Thursday, February 25, 2010

More Academics Come Clean on the Value of a Graduate Education

For those of you like a former classmate who thought getting a PhD in the humanities after law school would guarantee a cushy job in academia, think again. It's nice to see more academics like Hope College professor Thomas Benton write the truth about the job prospects in academia, another over saturated and competitive job field. Getting a PhD is an investment in time and thousands of dollars. It could lead to a dream job in academia or you could also end up falling flat on your face with huge debt and few job prospects. Benton's article in The Chronicle of Education also touches on the issue of graduate school specifically benefiting wealthy students while leeching off of students who aren't as privileged or connected, something we've been talking a lot about here. I've posted excerpts from his article below. I also recommend reading another article written by Benton in 2004, Is Graduate School a Cult?. Please forward this to any friends or relatives thinking about waiting out the recession in graduate school. It's important that more students, not just those considering TTT law schools, understand the risks they take when deciding to spend the next five to eight years of their lives on a degree that won't guarantee a damn thing.

The Big Lie About the 'Life of the Mind'

By Thomas H. Benton

A year ago, I wrote a column called "Graduate School in the Humanities: Just Don't Go," advising students that grad school is a bad idea unless they have no need to earn a living for themselves or anyone else, they are rich or connected (or partnered with someone who is), or they are earning a credential for a job they already hold.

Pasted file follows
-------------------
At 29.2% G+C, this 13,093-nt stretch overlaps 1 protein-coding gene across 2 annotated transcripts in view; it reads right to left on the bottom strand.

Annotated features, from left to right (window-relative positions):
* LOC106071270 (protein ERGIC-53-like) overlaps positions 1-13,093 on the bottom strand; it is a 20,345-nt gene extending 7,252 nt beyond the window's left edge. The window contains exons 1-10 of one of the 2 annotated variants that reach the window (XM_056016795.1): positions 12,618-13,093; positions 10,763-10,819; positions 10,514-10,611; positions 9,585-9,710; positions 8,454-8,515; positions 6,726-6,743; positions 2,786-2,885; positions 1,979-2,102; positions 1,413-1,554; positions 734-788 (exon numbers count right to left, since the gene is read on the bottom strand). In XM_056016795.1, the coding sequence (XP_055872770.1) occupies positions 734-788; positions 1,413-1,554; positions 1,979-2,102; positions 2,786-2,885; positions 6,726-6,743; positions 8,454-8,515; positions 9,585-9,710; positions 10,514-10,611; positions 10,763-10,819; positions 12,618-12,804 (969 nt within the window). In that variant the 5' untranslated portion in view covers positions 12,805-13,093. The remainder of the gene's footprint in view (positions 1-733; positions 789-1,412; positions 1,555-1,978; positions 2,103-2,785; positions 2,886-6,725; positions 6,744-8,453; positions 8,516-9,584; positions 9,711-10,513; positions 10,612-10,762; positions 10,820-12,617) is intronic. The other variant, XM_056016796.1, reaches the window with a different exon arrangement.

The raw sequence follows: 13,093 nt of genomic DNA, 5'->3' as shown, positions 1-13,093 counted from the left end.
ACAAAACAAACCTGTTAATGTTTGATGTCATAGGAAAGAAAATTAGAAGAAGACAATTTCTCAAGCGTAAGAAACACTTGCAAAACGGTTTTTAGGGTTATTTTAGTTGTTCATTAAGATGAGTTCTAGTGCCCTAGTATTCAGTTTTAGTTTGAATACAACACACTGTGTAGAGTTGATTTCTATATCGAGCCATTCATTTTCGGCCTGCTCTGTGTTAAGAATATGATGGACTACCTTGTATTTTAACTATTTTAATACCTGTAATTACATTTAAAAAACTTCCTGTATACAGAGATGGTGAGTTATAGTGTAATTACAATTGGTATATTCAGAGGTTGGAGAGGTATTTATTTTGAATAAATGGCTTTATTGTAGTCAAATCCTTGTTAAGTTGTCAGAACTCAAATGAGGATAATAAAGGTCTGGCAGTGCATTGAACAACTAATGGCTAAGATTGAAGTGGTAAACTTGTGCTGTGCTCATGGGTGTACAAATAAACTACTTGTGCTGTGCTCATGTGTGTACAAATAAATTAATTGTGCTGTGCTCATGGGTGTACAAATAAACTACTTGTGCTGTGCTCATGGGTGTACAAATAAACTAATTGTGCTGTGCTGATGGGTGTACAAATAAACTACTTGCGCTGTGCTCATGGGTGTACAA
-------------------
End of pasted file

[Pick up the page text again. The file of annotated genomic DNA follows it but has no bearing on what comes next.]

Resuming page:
One reason that graduate school is for the already privileged is that it is structurally dependent on people who are neither privileged nor connected. Wealthy students are not trapped by the system; they can take what they want from it, not feel pressured, and walk away at any point with minimal consequences. They do not have to obsess about whether some professor really likes them. If they are determined to become academics, they can select universities on the basis of reputation rather than money. They can focus on research rather than scrambling for time-consuming teaching and research assistantships to help pay the bills. And, when they go on the market, they can hold out for the perfect position rather than accepting whatever is available.